Construction 3D printing is a rapidly growing application of 3D printing that is seeing an exponential growth in recent years. The reason is owing to the development of construction 3D printing technologies, the construction materials and supporting software. By combining all these three things, the technology is able to build strong structures like building, brides, outdoor furniture, and even sculptures.
According to a 2019 MarketsAndMarkets report, the construction 3D printing industry is set to grow at a CAGR of 245% till 2024. This makes us stop and take notice of the new application in 3D printing and how it will play out in the coming future.
But before talking about the implications of the technology, we will explore the construction 3D printing technologies in use in current times and how they operate.
Construction 3D Printing Technologies
Traditional construction industry is facing a new challenge from the emerging 3D printing technologies developed specifically for the printing of concrete and metal structures. The construction is not limited to houses, but multi-storey building, infrastructures like bridges, statues and abstract art is also on the radar of the new technology.
We take a look at some of the construction 3D printing technologies in use at the moment.
1. Robotic Arm Extruders
One of the most popular techniques used in construction 3D printing is with the use of Robotic Arm Extruders. This technique is called as Contour Crafting. This method involves deposition of the building material through a large material extruder onto the ground where the structure will be built.
Construction 3D printing is very similar to FDM/FFF 3D printing. In the case of FDM/FFF 3D printing process where the extruder deposits the melted material onto a build platform. The build area always lies within the guiderails and the rails ensure that the deposition occurs at the correct geometrical spot though the instructions assigned by the software.
Similarly, for concrete 3D printing, guide rails are installed around the building area where the deposition will take place. The extruder moves into position according to the set of instructions passed on by the software. The printing follows a similar layer-by-layer process of extruding the concrete material from the nozzle of the extruder. Trowels placed on the side and above the nozzle to flatten the extruded layers and ensure strength of the model.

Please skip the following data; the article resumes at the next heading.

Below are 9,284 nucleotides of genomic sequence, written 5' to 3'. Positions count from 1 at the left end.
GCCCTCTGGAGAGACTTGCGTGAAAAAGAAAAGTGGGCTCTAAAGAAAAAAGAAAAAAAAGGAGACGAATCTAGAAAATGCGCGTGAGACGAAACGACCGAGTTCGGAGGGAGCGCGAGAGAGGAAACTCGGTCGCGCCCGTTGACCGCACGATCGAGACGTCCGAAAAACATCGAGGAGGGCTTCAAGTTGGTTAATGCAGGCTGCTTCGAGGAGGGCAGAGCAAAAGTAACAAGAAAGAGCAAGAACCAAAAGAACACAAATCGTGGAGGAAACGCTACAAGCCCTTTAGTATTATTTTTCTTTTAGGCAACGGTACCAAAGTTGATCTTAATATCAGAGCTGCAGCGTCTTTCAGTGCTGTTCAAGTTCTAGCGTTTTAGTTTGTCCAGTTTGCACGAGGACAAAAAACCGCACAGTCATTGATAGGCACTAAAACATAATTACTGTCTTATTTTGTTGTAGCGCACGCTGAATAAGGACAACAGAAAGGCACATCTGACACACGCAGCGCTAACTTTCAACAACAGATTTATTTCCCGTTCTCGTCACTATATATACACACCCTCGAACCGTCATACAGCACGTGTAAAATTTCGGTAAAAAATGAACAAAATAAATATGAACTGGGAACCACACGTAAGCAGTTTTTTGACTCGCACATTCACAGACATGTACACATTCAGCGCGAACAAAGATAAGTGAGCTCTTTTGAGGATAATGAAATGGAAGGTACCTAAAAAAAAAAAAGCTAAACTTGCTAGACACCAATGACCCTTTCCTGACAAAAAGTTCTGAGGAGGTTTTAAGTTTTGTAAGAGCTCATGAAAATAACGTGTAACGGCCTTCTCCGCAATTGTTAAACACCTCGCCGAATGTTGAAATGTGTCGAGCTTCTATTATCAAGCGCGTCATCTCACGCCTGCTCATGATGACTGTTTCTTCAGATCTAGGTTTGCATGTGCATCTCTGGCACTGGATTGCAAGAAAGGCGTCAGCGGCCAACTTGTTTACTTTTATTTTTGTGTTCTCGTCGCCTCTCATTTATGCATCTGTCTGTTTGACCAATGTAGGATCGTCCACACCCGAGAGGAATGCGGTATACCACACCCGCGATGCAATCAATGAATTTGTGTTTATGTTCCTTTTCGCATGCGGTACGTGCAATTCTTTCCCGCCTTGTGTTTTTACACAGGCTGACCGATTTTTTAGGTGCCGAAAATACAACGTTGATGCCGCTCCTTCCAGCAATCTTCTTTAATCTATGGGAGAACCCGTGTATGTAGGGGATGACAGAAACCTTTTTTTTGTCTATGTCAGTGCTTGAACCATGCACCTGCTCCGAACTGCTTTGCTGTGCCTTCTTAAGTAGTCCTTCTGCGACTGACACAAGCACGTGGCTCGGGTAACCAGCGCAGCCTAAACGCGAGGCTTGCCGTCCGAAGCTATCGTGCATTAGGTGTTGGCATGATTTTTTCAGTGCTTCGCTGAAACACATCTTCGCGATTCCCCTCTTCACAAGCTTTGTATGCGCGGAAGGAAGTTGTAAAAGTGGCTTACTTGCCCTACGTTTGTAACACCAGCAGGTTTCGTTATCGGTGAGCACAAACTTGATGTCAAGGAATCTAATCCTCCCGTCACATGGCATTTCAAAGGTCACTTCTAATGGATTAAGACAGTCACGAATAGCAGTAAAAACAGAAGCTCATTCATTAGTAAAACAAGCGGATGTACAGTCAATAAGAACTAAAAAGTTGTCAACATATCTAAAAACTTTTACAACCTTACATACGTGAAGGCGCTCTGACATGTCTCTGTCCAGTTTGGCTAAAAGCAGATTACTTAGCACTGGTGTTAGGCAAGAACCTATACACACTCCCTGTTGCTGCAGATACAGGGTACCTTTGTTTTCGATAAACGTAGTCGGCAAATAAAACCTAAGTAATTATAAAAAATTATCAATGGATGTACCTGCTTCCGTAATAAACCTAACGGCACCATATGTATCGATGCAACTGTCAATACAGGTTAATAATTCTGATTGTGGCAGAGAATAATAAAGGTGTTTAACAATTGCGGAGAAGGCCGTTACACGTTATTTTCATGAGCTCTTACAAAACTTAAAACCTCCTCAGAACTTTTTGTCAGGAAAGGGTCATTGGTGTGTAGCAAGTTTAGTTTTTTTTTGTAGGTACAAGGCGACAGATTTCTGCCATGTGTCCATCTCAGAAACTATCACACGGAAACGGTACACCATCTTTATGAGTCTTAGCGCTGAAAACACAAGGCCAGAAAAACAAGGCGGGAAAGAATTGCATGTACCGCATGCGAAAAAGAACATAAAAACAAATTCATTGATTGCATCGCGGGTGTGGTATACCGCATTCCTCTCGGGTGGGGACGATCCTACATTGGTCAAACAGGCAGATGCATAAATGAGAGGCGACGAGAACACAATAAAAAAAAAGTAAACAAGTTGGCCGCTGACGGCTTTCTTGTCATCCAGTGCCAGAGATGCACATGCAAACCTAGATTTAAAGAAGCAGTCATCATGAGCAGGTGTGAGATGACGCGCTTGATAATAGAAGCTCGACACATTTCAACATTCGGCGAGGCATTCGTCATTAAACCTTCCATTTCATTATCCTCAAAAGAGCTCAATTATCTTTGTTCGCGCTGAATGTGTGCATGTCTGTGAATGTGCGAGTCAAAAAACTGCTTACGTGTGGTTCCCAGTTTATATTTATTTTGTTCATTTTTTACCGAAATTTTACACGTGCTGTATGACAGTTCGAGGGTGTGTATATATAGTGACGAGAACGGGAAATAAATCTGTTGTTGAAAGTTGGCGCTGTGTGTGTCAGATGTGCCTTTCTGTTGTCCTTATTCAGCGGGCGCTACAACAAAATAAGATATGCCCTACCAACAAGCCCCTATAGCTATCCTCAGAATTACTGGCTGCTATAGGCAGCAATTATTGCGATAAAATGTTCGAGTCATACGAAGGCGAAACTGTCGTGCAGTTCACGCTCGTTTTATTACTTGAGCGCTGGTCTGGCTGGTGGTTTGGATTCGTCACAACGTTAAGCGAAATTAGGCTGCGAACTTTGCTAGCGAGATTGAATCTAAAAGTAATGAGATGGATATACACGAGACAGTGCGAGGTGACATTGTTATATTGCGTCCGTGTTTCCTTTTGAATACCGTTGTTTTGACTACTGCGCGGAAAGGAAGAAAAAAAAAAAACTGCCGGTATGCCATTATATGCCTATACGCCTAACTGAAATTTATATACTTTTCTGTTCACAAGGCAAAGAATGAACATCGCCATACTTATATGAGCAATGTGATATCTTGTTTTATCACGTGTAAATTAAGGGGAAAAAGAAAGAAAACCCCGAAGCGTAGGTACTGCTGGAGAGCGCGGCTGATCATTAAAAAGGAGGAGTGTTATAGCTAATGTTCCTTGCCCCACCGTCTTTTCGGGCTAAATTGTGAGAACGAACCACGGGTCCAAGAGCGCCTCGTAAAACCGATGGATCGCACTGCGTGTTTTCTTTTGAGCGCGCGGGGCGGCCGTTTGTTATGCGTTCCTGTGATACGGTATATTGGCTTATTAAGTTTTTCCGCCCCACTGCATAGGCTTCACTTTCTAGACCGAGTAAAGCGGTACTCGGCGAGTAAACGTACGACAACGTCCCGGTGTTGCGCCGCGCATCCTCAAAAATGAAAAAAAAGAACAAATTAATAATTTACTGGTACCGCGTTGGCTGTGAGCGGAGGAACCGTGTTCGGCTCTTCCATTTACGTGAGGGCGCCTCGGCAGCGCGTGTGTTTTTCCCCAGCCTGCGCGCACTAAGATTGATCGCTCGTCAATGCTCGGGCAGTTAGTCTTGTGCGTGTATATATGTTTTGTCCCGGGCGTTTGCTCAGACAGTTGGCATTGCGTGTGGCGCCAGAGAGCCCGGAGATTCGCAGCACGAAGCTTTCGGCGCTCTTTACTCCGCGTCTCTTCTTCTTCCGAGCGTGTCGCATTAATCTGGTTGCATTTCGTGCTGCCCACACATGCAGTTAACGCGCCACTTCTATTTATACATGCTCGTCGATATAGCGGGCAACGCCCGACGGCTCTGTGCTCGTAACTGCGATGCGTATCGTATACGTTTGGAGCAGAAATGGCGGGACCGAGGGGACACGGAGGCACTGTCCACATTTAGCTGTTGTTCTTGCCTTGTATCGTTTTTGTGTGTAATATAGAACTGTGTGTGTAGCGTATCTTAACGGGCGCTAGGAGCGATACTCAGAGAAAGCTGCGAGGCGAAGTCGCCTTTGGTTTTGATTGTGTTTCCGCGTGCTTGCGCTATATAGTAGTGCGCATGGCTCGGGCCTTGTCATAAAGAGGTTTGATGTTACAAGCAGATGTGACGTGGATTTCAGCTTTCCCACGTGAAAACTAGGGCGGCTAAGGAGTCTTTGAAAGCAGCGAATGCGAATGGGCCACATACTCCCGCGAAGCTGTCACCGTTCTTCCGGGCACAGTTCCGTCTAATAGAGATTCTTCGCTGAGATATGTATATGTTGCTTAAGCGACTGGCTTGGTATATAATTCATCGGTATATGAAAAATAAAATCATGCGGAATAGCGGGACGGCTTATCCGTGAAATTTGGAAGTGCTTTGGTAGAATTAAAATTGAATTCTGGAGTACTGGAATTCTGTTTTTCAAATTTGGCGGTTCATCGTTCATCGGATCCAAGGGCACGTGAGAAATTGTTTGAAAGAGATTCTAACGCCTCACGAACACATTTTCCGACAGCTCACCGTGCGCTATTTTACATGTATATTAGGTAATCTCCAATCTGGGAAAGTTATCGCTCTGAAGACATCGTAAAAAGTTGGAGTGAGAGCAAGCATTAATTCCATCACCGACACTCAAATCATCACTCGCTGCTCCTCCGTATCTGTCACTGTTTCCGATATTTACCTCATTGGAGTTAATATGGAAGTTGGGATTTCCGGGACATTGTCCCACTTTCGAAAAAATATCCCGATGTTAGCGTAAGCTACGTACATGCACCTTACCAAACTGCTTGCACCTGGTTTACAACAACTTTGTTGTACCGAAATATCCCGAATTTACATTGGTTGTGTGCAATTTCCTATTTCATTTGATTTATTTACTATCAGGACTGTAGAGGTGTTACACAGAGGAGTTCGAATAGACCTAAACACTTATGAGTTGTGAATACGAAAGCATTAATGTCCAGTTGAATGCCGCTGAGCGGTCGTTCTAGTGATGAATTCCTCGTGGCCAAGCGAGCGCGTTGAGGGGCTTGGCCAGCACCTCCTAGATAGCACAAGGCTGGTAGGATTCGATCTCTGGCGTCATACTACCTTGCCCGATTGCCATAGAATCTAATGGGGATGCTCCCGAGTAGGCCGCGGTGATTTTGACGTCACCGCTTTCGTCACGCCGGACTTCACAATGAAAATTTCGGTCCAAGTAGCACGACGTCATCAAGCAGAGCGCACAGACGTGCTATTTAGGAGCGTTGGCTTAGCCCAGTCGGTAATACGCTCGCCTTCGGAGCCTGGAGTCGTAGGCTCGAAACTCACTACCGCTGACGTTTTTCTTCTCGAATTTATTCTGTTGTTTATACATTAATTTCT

2. Sand 3D Printing
Another construction 3D printing technique is called as D-Shape®. It is a method of digital construction that uses a binder jetting 3D printer for architecture. An Italian Architect – Enrico Dini, was observing the Z-Corp 3D printer at his work place when he suddenly realised the potential of the technology in the architectural space.
The D-Shape® is a particle bed process that materializes buildings or building blocks directly from your computer via a process of alternating layers of granular material and writing on them with an appropriate ‘Ink Binder’ that turns the granular material into a shape.. The D-Shape 3D printer spreads a thin layer of sand powder as per the geometry of the design in a layer by layer form and after each layer, the deposited material is poured with droplets of a binder material to harden the sane particles.
According to the company, D-Shape is the only construction 3D printing process that can design and build an entire building structure in one-go. It can print anything and everything from the basement, up to the roof including foundations, partitioning walls, ceilings, stairs, and cavities for MEP, outer patterns, and furniture. This is made possible by the particular material deposition technique that makes the structure self-sustaining during its construction. By this way, it is possible to construct buildings of any shape.
However, it must be noted that this technology can not only be used for building large structures but also for complex and abstract art structures.
3. Metal Structure 3D Printing
The third popular method for construction 3D printing is through the Wire Arc Additive Manufacturing (WAAM) technology developed by MX3D – a Dutch Startup. Their machine can build metal structures with a 6-axis robot by dropping 2 kilograms of material per hour.
The WAAM technology is a type of a Directed Energy Deposition (DED) 3D printing technology that uses a welding equipment, a nozzle and metal material (metal rods in this case) to build objects in a layer-by-layer process. Metals such as stainless steel, bronze, Inconel and aluminium are compatible with this technology.
According to the MX3D team, they combined an industrial robot with a welding machine to turn it into a 3D printer that works with their own software. The technology was developed through a collaboration with Air Liquide and ArcelorMittal.
A lot of Startups are exploring this technology. In 2017, the Royal BAM Group partnered with Eindhoven University of Technology to design a 3D printed concrete bridge for cyclists which was one of the first completed construction 3D printed bridge in the world. Also, XtreeE, a French startup, collaborated with Vinci Construction, an established French construction engineering company, to test the construction of complex structures though this method.
About Manufactur3D Magazine: Manufactur3D is an online magazine on 3D printing. which publishes the latest 3D printing news, insights and analysis from all around the world. Visit our 3D Printing Education page to read more such informative articles. To stay up-to-date about the latest happenings in the 3D printing world, like us on Facebook or follow us on LinkedIn and Twitter.